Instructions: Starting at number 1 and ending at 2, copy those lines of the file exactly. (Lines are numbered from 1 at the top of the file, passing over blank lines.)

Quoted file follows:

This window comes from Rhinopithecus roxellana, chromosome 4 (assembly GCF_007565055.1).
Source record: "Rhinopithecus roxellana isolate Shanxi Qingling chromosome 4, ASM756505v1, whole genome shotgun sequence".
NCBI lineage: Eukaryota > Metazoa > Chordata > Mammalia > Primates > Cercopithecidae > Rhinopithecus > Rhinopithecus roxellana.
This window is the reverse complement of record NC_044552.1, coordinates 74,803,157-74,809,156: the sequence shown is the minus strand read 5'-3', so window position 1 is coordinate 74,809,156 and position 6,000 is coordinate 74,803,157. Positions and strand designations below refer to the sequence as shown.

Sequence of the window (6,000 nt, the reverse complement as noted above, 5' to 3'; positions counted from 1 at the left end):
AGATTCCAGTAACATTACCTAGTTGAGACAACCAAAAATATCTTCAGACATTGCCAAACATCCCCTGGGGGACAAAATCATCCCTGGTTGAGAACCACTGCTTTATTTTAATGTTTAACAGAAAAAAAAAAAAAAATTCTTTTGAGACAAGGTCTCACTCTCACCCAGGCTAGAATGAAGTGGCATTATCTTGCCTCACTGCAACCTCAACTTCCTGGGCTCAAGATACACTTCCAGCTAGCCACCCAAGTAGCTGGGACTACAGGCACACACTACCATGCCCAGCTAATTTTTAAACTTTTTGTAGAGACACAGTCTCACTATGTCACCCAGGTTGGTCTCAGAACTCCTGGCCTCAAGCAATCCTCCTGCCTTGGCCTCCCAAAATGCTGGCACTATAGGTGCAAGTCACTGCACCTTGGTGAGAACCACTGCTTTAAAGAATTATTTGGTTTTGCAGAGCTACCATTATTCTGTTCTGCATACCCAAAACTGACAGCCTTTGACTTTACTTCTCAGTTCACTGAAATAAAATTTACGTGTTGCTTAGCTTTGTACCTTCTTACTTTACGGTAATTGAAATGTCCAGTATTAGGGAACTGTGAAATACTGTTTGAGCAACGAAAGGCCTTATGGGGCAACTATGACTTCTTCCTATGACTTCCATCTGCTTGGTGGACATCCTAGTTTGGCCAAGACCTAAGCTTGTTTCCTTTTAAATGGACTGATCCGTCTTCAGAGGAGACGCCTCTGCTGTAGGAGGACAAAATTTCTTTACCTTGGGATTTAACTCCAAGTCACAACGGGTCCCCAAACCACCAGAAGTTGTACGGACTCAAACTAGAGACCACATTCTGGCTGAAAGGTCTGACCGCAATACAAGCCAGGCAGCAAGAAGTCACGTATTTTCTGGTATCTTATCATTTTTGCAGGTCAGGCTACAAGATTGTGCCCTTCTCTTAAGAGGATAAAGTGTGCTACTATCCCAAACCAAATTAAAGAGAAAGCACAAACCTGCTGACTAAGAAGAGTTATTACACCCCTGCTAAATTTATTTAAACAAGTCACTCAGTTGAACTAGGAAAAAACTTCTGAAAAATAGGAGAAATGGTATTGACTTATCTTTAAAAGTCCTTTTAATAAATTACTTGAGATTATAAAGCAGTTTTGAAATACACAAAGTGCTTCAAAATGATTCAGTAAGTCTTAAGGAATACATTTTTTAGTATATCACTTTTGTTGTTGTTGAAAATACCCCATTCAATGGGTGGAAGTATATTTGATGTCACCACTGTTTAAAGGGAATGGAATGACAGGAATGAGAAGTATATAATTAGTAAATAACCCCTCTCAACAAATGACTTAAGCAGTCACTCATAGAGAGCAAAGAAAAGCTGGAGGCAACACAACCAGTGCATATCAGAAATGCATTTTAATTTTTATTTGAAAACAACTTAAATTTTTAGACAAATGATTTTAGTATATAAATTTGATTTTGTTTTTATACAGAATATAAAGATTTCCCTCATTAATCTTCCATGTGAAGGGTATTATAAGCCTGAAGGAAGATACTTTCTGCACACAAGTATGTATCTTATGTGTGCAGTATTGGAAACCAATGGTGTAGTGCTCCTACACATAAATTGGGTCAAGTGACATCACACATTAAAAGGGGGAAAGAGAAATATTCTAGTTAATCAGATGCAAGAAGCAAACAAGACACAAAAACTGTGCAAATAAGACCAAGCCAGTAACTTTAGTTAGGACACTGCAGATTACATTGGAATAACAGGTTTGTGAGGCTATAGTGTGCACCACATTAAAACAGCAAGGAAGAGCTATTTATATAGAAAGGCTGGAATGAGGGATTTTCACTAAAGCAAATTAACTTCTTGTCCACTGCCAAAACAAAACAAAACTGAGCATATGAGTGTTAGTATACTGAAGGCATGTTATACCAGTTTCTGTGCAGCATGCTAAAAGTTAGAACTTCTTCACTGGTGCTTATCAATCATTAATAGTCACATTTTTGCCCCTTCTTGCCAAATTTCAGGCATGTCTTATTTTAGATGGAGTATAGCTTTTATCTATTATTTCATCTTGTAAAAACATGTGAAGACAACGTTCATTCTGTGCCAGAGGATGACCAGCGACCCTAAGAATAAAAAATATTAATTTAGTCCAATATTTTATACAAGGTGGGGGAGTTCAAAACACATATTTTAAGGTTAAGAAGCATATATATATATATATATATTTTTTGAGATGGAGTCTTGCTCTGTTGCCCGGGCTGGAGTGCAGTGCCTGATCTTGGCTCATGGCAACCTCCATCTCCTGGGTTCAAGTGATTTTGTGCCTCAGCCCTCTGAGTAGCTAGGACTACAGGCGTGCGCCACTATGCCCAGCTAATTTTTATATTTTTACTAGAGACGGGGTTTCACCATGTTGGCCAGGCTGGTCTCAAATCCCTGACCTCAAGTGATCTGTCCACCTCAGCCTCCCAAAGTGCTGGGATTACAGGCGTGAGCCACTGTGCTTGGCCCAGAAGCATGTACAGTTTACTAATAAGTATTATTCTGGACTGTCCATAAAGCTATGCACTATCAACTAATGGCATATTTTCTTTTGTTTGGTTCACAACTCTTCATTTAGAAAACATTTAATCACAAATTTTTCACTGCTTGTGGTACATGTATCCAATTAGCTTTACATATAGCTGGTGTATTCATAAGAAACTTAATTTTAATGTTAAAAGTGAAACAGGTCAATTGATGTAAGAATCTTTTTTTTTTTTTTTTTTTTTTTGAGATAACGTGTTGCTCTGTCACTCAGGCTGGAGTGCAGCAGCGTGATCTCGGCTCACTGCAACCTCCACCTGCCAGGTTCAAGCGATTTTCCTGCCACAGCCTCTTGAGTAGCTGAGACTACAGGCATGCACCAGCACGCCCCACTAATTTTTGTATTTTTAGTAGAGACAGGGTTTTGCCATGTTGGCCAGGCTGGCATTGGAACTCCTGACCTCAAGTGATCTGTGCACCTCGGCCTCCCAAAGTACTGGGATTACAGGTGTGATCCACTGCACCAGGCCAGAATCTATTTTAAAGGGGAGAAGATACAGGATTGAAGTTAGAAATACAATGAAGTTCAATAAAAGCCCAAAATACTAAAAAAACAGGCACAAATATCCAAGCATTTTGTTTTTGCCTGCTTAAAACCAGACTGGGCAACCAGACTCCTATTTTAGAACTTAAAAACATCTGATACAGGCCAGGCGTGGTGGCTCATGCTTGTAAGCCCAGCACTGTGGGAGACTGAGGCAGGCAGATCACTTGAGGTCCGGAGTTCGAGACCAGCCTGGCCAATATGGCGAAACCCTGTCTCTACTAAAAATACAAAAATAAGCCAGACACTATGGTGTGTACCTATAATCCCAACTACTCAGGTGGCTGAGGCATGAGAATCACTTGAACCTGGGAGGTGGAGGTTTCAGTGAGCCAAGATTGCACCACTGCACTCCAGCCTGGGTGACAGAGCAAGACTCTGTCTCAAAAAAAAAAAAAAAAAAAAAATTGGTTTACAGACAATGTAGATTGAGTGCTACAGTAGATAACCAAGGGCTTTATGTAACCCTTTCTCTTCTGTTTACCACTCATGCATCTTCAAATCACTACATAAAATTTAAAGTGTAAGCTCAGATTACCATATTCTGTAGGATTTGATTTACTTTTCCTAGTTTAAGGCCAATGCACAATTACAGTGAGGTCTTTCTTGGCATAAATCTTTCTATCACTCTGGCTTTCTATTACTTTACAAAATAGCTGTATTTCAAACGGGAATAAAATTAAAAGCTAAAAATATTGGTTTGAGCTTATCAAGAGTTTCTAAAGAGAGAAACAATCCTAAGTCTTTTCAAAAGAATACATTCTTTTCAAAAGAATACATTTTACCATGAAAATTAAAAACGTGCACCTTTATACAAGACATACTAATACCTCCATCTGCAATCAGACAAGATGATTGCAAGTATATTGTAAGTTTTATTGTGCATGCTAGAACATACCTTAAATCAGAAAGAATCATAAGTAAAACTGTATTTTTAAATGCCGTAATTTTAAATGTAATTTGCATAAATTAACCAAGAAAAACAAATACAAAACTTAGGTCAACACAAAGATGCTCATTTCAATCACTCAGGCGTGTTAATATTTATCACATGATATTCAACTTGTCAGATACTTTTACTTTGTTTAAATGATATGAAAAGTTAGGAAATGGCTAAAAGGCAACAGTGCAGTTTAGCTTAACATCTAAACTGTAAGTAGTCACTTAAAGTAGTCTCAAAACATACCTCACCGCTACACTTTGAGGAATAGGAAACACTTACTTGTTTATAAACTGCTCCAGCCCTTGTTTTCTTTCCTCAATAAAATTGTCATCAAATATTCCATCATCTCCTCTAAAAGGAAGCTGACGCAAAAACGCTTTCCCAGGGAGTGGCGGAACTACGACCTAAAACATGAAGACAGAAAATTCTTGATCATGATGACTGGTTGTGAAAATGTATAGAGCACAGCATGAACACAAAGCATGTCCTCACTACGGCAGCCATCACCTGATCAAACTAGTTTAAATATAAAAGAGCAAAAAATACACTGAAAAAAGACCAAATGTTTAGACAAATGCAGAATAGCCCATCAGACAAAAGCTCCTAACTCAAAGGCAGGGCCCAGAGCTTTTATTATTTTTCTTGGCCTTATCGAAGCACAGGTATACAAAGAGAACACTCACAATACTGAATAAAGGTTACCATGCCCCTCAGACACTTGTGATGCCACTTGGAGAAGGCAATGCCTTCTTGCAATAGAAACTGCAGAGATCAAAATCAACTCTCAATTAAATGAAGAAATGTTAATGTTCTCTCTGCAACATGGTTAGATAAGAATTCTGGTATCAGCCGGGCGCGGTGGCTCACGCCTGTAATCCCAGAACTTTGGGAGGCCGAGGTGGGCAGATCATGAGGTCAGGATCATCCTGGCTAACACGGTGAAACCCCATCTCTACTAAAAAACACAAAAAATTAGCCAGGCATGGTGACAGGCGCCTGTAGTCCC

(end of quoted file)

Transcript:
This window comes from Rhinopithecus roxellana, chromosome 4 (assembly GCF_007565055.1).
Source record: "Rhinopithecus roxellana isolate Shanxi Qingling chromosome 4, ASM756505v1, whole genome shotgun sequence".